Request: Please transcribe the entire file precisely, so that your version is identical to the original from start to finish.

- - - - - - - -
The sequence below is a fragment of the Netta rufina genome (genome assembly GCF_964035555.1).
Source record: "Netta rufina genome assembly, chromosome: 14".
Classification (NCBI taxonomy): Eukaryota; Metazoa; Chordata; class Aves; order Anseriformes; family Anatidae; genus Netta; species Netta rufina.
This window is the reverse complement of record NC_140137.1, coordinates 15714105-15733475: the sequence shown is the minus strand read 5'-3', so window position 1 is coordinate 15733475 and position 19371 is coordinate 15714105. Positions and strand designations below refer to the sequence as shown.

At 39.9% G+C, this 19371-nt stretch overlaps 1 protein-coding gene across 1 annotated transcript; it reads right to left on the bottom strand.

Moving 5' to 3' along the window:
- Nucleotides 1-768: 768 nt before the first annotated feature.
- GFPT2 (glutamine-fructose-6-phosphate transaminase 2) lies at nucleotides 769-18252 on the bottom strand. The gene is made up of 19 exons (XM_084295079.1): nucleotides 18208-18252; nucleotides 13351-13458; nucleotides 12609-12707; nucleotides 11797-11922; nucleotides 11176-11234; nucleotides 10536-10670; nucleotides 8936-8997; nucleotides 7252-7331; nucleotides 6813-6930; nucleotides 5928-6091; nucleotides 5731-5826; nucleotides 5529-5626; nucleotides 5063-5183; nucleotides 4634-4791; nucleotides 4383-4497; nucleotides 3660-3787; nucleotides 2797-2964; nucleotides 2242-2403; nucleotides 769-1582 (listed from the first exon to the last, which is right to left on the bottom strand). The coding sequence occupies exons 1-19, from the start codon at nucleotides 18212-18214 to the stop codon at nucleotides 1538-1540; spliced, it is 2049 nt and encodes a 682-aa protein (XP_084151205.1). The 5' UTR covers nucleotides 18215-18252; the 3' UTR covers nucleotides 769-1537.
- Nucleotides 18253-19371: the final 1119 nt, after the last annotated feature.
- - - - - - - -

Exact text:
The sequence below is a fragment of the Netta rufina genome (genome assembly GCF_964035555.1).
Source record: "Netta rufina genome assembly, chromosome: 14".
Classification (NCBI taxonomy): Eukaryota; Metazoa; Chordata; class Aves; order Anseriformes; family Anatidae; genus Netta; species Netta rufina.
This window is the reverse complement of record NC_140137.1, coordinates 15714105-15733475: the sequence shown is the minus strand read 5'-3', so window position 1 is coordinate 15733475 and position 19371 is coordinate 15714105. Positions and strand designations below refer to the sequence as shown.

At 39.9% G+C, this 19371-nt stretch overlaps 1 protein-coding gene across 1 annotated transcript; it reads right to left on the bottom strand.

Moving 5' to 3' along the window:
- Nucleotides 1-768: 768 nt before the first annotated feature.
- GFPT2 (glutamine-fructose-6-phosphate transaminase 2) lies at nucleotides 769-18252 on the bottom strand. The gene is made up of 19 exons (XM_084295079.1): nucleotides 18208-18252; nucleotides 13351-13458; nucleotides 12609-12707; nucleotides 11797-11922; nucleotides 11176-11234; nucleotides 10536-10670; nucleotides 8936-8997; nucleotides 7252-7331; nucleotides 6813-6930; nucleotides 5928-6091; nucleotides 5731-5826; nucleotides 5529-5626; nucleotides 5063-5183; nucleotides 4634-4791; nucleotides 4383-4497; nucleotides 3660-3787; nucleotides 2797-2964; nucleotides 2242-2403; nucleotides 769-1582 (listed from the first exon to the last, which is right to left on the bottom strand). The coding sequence occupies exons 1-19, from the start codon at nucleotides 18212-18214 to the stop codon at nucleotides 1538-1540; spliced, it is 2049 nt and encodes a 682-aa protein (XP_084151205.1). The 5' UTR covers nucleotides 18215-18252; the 3' UTR covers nucleotides 769-1537.
- Nucleotides 18253-19371: the final 1119 nt, after the last annotated feature.